All of the problems described above are compounded by the many different designs of machines that have belt drives. Each model of each kind of machine requires a separate solution to the problem of mounting each belt. These costs contribute considerably to the total cost of the machines.

OBJECTS AND SUMMARY OF THE INVENTION

An object of the invention is to remedy the problems of the prior art noted above. In particular, an object of the invention is to provide a device for placing a looped belt under tension, the device being designed so that it is inexpensive and can be employed in multiple instances to apply proper tension to all of the belts of a complex machine such as a photocopier or medical apparatus. A further object of the invention is to provide a single device that is versatile enough to enable either a static or a dynamic mounting for a belt and that can be mounted at virtually any location on a machine, thereby easing constraints and improving flexibility in designing a machine.

These and other objects are attained by providing a device for placing a belt under tension, the device comprising a tension arm for mounting on a base and a pulley mounted on the tension arm for engaging the belt. In accordance with the invention, means is provided for selecting a static mode wherein the tension arm is held stationary relative to the base, or a dynamic mode wherein, in response to a changing force applied between the pulley and the belt, the tension arm moves relative to the base in such a manner as to maintain the force substantially constant.

From another standpoint, the stated objects and others are attained by mounting a tension arm on a base and mounting a pulley on the tension arm for engaging the belt. In accordance with the invention, one selects a static mode by holding the tension arm stationary relative to the base, or a dynamic mode by enabling the tension arm to move in response to a changing force applied between the pulley and the belt in such a manner as to maintain the force substantially constant.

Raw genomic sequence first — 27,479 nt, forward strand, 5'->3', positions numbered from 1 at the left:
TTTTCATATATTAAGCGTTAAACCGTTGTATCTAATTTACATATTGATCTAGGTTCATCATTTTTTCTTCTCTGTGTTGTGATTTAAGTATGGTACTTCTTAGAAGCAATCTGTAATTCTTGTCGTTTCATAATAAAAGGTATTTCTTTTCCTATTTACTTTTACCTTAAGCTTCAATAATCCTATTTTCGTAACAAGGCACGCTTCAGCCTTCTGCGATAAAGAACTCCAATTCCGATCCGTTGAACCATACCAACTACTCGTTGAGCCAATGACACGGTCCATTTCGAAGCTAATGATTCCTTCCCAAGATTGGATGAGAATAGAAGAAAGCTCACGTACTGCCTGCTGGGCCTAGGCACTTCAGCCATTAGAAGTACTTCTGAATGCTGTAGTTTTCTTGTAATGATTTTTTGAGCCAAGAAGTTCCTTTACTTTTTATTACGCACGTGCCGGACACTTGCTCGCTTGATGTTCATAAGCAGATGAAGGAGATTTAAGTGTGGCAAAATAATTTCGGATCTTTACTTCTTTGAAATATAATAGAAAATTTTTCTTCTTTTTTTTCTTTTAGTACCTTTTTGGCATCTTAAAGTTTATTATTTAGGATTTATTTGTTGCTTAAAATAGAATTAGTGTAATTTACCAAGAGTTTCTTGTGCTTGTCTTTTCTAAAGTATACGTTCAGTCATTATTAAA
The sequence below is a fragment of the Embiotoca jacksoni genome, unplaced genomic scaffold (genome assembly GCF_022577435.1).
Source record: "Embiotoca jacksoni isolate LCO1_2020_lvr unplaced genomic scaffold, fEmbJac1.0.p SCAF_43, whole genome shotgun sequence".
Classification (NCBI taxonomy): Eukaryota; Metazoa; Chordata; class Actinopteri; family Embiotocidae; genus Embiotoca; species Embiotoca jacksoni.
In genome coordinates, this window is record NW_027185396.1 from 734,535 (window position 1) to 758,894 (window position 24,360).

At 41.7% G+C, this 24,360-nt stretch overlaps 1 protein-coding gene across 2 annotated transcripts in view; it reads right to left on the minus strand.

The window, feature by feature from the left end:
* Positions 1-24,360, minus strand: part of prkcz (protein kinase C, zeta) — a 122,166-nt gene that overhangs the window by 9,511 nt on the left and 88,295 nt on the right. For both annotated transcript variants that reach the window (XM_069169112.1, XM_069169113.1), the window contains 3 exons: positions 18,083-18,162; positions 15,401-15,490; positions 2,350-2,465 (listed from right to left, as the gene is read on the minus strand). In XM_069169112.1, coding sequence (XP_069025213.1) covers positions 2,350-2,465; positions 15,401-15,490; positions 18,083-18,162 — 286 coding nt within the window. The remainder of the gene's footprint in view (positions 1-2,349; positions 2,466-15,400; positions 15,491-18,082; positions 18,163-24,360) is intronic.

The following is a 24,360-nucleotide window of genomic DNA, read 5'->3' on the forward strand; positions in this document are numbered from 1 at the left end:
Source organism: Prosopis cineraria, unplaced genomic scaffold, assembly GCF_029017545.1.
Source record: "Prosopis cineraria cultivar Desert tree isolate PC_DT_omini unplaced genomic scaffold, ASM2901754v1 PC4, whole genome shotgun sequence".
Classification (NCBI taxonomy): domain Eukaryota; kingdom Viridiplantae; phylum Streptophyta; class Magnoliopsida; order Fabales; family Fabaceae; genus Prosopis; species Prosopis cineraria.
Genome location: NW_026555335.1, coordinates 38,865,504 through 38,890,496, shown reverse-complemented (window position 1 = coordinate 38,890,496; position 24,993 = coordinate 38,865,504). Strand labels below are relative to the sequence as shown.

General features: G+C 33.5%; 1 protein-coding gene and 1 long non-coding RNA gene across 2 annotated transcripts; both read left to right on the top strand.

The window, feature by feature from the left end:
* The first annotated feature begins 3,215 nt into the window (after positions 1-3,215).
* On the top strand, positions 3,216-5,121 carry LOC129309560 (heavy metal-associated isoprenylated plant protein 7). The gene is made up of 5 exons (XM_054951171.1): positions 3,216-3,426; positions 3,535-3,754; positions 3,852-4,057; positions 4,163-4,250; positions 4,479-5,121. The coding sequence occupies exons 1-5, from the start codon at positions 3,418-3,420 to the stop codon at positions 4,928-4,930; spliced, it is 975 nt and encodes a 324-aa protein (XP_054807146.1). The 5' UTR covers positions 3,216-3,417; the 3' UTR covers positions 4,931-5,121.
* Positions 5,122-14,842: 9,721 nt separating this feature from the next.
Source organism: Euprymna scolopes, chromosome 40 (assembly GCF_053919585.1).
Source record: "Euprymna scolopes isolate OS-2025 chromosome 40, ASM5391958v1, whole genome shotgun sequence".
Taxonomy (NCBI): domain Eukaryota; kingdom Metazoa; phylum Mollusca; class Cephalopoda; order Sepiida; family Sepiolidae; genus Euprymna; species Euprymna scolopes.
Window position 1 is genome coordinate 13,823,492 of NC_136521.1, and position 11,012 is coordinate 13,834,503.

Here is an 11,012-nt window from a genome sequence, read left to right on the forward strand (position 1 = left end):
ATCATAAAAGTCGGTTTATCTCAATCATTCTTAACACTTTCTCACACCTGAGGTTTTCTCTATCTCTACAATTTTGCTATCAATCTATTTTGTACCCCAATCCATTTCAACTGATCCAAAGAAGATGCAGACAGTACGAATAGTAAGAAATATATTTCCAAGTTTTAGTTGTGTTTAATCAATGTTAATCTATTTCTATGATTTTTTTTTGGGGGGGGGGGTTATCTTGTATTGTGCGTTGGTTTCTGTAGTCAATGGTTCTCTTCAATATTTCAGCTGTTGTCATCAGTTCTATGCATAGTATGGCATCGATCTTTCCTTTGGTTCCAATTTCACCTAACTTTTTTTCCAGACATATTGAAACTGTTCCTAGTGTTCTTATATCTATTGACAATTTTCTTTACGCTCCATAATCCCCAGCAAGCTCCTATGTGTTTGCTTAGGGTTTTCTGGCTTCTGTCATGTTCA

BRIEF DESCRIPTION OF THE DRAWING

A better understanding of the objects, features and advantages of the invention can be gained from a consideration of the following detailed description of its preferred embodiments, in conjunction with the appended figures of the drawing, wherein:

FIG. 1 is a top view of a device constructed in accordance with the invention;

FIGS. 2 and 3 are respectively front and side views of the device;

FIGS. 4 and 5 are respectively views taken along the lines 4-4 and 5-5 of FIG. 1 and looking in the direction of the arrows;

FIG. 6 is a top view of another embodiment of the device;

FIG. 7 is a side view of the device of FIG. 6;

FIG. 8 is a view taken along the broken line 8-8 of FIG. 6 and looking in the direction of the arrows;

FIGS. 9-11 are respectively top, front and side views of another embodiment of the device;

FIGS. 9A and 11A are respectively top and side views of the embodiment of FIGS. 9-11 set up in a different configuration;

FIGS. 12A and 12B are views taken along the line 12-12 of FIG. 9, looking in the direction of the arrows, and showing different modes of operation of the device;

FIG. 13 is a view taken along the line 13-13 of FIG. 9 and looking in the direction of the arrows;

FIG. 14 is a top view of a spring bracket constructed in accordance with the invention;

FIG. 15 is a top view of a modified form of spring bracket;

FIG. 16 is a top view of a spring bracket and tension arm constructed in accordance with the invention and adapted for rectilinear displacement of a pulley;

FIG. 17 is a view corresponding to FIG. 16 and showing another embodiment of the invention;

FIG. 18A and 18B views are taken along the line 18-18 of FIG. 17, looking in the direction of the arrows, and respectively showing different modes of operation of the device;

FIG. 19 is a view taken along the line 19-19 of FIG. 17, looking in the direction of the arrows, and showing insertion of a mounting bushing adapted for dynamic operation of the device;

FIGS. 20 and 21 are top and side views, respectively, of an embodiment of a device according to the invention;

FIG. 22 and 23 are respectively top and side views of another embodiment of a device according to the invention;

FIGS. 24A and 24B are views taken along the line 24-24 of FIG. 22, looking in the direction of the arrows, and respectively showing different modes of operation of the device;